Tornado at work

6, Aug, 2017

FreeBSD Redis Cluster with CARP failover

11, May, 2017

Selecting FreeBSD for Redis Cluster

FreeBSD 11.0 has strong networking and memory management performance. It also does clustering in-kernel via CARP. This makes a great choice for high performance, high availability applications.

Some may argue that Linux is better documented and supported than FreeBSD. Stand-alone Redis installs and master/slave replication (often erroneously called clustering) using Sentinel to manage failovers are well documented. Clustering Redis docs generally refer to building from scratch or adding unofficial repos then manually building directories/configs. Information needs to be pieced together to make a clean, stable setup. FreeBSD makes a nice maintainable setup with little fuss.

Cluster the Hosts with Virtual IP

We are using CARP to give us a virtual IP to connect to the cluster. If the primary host is unavailable, the next CARP host will take over as master and the virtual IP will be active on that machine. If the clients are connecting to the virtual IP instead of one of the physical IPs, they will automatically connect to the next host if the primary fails. We are using PFSync to keep the state table in sync between the hosts. This will make failover transparent to the clients.

VMWare VM Config

For security concerns, we don’t enable promiscuous mode on the VMWare vSwitches unless needed. We’ve created dedicated vSwitches with promiscuous enabled for CARP hosts. Choose Load Balancer Promiscuous (VLAN4) for the Load Balancer interface since this is where the clients will connect. We also need a dedicated interface to sync the traffic. We are using an interface on the Quorum VLAN with a different subnet assigned.

Enable PF, PFSync, and CARP in the Kernel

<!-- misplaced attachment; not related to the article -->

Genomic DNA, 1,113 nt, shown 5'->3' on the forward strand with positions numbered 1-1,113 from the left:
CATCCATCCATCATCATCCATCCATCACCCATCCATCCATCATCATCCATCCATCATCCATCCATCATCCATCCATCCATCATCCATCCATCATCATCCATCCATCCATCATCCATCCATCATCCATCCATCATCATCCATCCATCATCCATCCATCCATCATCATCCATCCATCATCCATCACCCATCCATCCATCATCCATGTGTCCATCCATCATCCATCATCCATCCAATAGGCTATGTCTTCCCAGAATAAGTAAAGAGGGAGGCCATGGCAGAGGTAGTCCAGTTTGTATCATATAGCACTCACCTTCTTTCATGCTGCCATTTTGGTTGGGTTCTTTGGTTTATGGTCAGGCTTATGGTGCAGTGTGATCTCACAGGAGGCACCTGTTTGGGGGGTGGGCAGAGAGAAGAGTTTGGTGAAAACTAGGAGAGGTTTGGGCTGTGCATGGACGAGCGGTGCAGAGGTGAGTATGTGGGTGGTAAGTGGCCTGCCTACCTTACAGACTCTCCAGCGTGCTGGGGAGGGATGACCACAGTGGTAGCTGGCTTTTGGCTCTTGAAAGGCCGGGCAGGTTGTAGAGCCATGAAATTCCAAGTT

Add the modules to enable in the /boot/loader.conf.


Configure Interfaces

We are using em0 on VLAN1, em1 is our load balancer interface, and em2 is our dedicated pfsync interface. The em1 interface is where the virtual IP ( will be aliased.

Contents of our /etc/rc.conf.d/network:

ifconfig_em0="inet netmask"
ifconfig_em1="inet netmask"
ifconfig_em1_alias0="inet vhid 10 advskew 0 pass FMxjubyqfNYTVAdS6aZ alias"
ifconfig_em2="inet netmask"

The em1 alias breakdown:

  • vhid: The same number for the other hosts your are clustering. (This needs to be unique on the subnet to avoid collisions).
  • advskew: Set between 0-255. The lower the number, the higher the priority. 0 is the master and higher numbers are backups.
  • pass: The same password for all the members of the vhid. It’s highly recommended to generate a different password for each vhid.
  • alias: This is the virtual IP that will be active on the master. When a new master is activated, the IP will move to that host.

We are using the firewall in the load balancer VLAN for our default gateway.

Contents of our /etc/rc.conf.d/routing:


CARP Preempt

Add preempt to /etc/sysctl.conf to allow a backup to take over.


Installing Redis

Install via pkg

The quickest way to install Redis is via the package manager. You can install from ports and do a make config to automatically install the redis-trib.rb script (TRIB=ON). The downside is that you have to keep ports tree updated and run portmaster to rebuild the updated ports.

sudo pkg install redis

Install Management Script

Check for Recent Ruby

The script requires a recent version of ruby installed

ruby -v

You can install Ruby 2.3 if you don’t have ruby installed or have an old version.